Still, she meant nothing by it; only now she was treating him as an equal, and flashing just such a glance at him sometimes as she would have shot at the leading man, or any other admirer who stood on a level with her. It was not considerate, and she knew it was not—it was not dignified, and she knew that too—and so she lectured herself in her dressing-room one night, in the process of changing her gown, and then adopted a manner so very distant towards him that after twenty-four hours of suffering he went up to her, and begged for an explanation.

"Have I offended you in any wav, Miss Bellamy?"

She tried to look as if she did not understand.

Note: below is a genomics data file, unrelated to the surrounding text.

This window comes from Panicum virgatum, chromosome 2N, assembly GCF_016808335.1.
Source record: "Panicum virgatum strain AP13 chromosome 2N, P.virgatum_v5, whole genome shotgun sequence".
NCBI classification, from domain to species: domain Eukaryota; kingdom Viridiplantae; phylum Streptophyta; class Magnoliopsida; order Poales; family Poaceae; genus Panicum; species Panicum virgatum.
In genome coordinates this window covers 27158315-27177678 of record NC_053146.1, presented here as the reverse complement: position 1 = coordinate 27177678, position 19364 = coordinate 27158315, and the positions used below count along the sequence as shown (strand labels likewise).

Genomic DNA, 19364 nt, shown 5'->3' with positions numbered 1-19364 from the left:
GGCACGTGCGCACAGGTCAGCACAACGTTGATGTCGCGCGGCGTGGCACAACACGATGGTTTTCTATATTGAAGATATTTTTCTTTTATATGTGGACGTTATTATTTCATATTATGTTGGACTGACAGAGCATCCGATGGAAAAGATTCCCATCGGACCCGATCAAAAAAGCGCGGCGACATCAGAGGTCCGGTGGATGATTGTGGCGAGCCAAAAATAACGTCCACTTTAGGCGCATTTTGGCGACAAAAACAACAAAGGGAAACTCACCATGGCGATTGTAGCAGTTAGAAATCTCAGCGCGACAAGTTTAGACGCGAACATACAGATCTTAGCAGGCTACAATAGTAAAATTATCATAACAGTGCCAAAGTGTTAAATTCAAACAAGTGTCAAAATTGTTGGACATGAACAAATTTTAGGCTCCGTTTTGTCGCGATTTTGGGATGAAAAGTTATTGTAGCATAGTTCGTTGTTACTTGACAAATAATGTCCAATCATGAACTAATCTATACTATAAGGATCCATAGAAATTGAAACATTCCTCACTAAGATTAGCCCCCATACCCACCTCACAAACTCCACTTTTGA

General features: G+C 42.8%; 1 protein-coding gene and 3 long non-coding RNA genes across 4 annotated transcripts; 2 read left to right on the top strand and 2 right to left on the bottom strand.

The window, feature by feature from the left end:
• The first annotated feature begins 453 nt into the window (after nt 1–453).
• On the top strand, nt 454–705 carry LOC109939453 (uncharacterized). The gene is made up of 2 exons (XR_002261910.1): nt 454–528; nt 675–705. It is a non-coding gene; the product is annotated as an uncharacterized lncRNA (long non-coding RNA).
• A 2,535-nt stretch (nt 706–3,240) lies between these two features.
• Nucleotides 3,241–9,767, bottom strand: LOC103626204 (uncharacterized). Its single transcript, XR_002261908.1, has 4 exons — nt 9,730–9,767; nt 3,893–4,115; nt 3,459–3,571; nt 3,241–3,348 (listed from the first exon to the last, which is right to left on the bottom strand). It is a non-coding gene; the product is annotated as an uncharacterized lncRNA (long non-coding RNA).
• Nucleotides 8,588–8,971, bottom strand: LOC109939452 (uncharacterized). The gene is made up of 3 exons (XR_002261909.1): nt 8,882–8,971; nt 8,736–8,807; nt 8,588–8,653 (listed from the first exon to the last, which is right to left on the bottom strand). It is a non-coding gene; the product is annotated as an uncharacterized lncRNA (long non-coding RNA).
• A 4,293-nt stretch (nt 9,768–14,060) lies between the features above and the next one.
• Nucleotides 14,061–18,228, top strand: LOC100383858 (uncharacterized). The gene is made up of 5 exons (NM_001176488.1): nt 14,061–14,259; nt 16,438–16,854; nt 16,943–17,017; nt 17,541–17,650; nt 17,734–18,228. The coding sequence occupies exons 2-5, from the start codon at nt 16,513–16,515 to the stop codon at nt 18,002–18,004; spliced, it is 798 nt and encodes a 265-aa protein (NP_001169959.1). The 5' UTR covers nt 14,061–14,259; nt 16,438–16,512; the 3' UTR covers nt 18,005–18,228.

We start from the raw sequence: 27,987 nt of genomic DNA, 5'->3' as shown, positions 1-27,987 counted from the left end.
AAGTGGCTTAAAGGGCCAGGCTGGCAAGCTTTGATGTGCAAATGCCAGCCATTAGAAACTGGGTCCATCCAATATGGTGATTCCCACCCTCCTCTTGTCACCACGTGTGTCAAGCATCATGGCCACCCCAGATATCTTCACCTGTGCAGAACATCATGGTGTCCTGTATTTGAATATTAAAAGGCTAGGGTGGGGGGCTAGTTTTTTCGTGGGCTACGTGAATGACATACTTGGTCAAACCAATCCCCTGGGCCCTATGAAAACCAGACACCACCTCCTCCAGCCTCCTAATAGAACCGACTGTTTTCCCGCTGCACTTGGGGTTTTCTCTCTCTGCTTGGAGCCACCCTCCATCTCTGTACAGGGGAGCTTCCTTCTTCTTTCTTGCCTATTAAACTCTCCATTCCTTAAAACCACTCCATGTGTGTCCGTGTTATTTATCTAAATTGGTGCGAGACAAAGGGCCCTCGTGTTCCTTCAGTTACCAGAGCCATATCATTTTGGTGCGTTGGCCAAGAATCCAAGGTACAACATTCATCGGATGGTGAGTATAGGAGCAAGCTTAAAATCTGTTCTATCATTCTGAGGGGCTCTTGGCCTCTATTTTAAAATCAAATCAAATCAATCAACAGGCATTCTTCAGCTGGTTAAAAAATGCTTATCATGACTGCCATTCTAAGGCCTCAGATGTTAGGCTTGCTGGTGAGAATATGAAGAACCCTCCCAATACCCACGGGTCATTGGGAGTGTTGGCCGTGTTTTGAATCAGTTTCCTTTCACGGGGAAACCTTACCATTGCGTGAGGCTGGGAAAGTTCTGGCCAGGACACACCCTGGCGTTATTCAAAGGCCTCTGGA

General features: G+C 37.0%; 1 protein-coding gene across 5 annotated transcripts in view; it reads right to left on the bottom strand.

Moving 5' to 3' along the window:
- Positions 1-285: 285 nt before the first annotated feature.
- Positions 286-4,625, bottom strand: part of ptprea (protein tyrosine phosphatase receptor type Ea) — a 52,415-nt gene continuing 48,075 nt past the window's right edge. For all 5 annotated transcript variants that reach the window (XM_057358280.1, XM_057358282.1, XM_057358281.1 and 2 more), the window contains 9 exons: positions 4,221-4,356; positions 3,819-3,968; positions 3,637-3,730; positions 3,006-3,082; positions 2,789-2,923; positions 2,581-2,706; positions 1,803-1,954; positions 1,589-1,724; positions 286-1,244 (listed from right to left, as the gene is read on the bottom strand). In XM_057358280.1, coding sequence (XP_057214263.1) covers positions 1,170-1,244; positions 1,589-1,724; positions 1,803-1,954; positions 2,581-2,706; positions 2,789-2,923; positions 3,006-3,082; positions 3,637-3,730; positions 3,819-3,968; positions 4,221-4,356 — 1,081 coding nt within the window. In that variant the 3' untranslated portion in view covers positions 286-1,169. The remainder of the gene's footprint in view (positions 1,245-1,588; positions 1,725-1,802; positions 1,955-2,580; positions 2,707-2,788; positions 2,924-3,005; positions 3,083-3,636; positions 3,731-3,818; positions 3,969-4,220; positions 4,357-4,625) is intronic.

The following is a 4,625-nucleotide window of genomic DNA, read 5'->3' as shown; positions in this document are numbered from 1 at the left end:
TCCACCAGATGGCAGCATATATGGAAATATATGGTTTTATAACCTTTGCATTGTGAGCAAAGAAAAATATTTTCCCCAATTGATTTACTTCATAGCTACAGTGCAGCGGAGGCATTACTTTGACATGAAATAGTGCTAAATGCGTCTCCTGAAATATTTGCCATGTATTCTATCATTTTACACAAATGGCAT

"Offended me? No—what makes you ask?"

"I was afraid that perhaps I had. You—you are not being so kind to me; you are different."

"I did not know."

"no? I have felt it. … You are angry?"

"Why should I be? Of course not. Of course not. But——"

"Go on!"

"Do you think it is very good for you that we should talk together quite as much as we have, Mr. Ludlow? Isn't it better that you should not see so much of me?"

He stood gazing helplessly at the stage; his unconcealed misery was very flattering to her.

"I feared it meant that," he said, "Somebody has——"

"Somebody has done nothing—I have been thinking myself; and I have come to the conclusion that 1 have not been sensible. If I did not like you I should not say it—I should not mind. But I do like you, and—there's my cue!"

They were behind a canvas door, and she darted forward and opened it, and made her entrance with a peal of laughter which jarred upon him this evening, although he knew it was in the "part."